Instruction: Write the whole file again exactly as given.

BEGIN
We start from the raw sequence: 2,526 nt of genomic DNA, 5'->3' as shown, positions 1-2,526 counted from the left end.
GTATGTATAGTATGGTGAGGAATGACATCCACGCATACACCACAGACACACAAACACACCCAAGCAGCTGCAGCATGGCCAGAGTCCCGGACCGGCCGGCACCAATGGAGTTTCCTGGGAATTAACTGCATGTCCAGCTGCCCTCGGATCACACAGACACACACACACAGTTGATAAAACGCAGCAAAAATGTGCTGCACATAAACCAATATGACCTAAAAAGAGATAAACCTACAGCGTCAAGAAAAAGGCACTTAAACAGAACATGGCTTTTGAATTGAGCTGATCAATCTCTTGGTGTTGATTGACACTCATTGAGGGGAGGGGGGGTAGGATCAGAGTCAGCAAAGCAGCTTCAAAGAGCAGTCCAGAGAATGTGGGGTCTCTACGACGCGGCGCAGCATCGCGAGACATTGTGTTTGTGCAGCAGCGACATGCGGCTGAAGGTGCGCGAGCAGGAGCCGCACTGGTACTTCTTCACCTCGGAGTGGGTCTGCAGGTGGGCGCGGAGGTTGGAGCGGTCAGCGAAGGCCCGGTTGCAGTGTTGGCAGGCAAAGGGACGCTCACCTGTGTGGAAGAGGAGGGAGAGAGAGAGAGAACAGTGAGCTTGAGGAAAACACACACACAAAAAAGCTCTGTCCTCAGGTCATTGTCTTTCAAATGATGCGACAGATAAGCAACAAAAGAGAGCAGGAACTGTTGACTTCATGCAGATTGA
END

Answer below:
We start from the raw sequence: 2,526 nt of genomic DNA, 5'->3' as shown, positions 1-2,526 counted from the left end.
GTATGTATAGTATGGTGAGGAATGACATCCACGCATACACCACAGACACACAAACACACCCAAGCAGCTGCAGCATGGCCAGAGTCCCGGACCGGCCGGCACCAATGGAGTTTCCTGGGAATTAACTGCATGTCCAGCTGCCCTCGGATCACACAGACACACACACACAGTTGATAAAACGCAGCAAAAATGTGCTGCACATAAACCAATATGACCTAAAAAGAGATAAACCTACAGCGTCAAGAAAAAGGCACTTAAACAGAACATGGCTTTTGAATTGAGCTGATCAATCTCTTGGTGTTGATTGACACTCATTGAGGGGAGGGGGGGTAGGATCAGAGTCAGCAAAGCAGCTTCAAAGAGCAGTCCAGAGAATGTGGGGTCTCTACGACGCGGCGCAGCATCGCGAGACATTGTGTTTGTGCAGCAGCGACATGCGGCTGAAGGTGCGCGAGCAGGAGCCGCACTGGTACTTCTTCACCTCGGAGTGGGTCTGCAGGTGGGCGCGGAGGTTGGAGCGGTCAGCGAAGGCCCGGTTGCAGTGTTGGCAGGCAAAGGGACGCTCACCTGTGTGGAAGAGGAGGGAGAGAGAGAGAGAACAGTGAGCTTGAGGAAAACACACACACAAAAAAGCTCTGTCCTCAGGTCATTGTCTTTCAAATGATGCGACAGATAAGCAACAAAAGAGAGCAGGAACTGTTGACTTCATGCAGATTGA